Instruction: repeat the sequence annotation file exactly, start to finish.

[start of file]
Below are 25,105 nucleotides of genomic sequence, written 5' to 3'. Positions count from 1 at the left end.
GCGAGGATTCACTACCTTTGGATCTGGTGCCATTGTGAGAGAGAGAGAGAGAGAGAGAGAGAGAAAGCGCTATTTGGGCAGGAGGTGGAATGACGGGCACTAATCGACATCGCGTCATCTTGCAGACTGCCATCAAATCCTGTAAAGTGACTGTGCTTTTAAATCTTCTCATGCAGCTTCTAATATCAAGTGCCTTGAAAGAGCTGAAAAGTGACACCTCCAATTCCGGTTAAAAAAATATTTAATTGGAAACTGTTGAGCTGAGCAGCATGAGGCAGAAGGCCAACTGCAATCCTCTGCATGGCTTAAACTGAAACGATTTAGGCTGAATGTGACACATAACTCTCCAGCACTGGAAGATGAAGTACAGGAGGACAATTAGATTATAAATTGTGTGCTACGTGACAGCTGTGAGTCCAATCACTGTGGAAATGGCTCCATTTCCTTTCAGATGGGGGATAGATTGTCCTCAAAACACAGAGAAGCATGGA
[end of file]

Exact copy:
Below are 25,105 nucleotides of genomic sequence, written 5' to 3'. Positions count from 1 at the left end.
GCGAGGATTCACTACCTTTGGATCTGGTGCCATTGTGAGAGAGAGAGAGAGAGAGAGAGAGAGAAAGCGCTATTTGGGCAGGAGGTGGAATGACGGGCACTAATCGACATCGCGTCATCTTGCAGACTGCCATCAAATCCTGTAAAGTGACTGTGCTTTTAAATCTTCTCATGCAGCTTCTAATATCAAGTGCCTTGAAAGAGCTGAAAAGTGACACCTCCAATTCCGGTTAAAAAAATATTTAATTGGAAACTGTTGAGCTGAGCAGCATGAGGCAGAAGGCCAACTGCAATCCTCTGCATGGCTTAAACTGAAACGATTTAGGCTGAATGTGACACATAACTCTCCAGCACTGGAAGATGAAGTACAGGAGGACAATTAGATTATAAATTGTGTGCTACGTGACAGCTGTGAGTCCAATCACTGTGGAAATGGCTCCATTTCCTTTCAGATGGGGGATAGATTGTCCTCAAAACACAGAGAAGCATGGA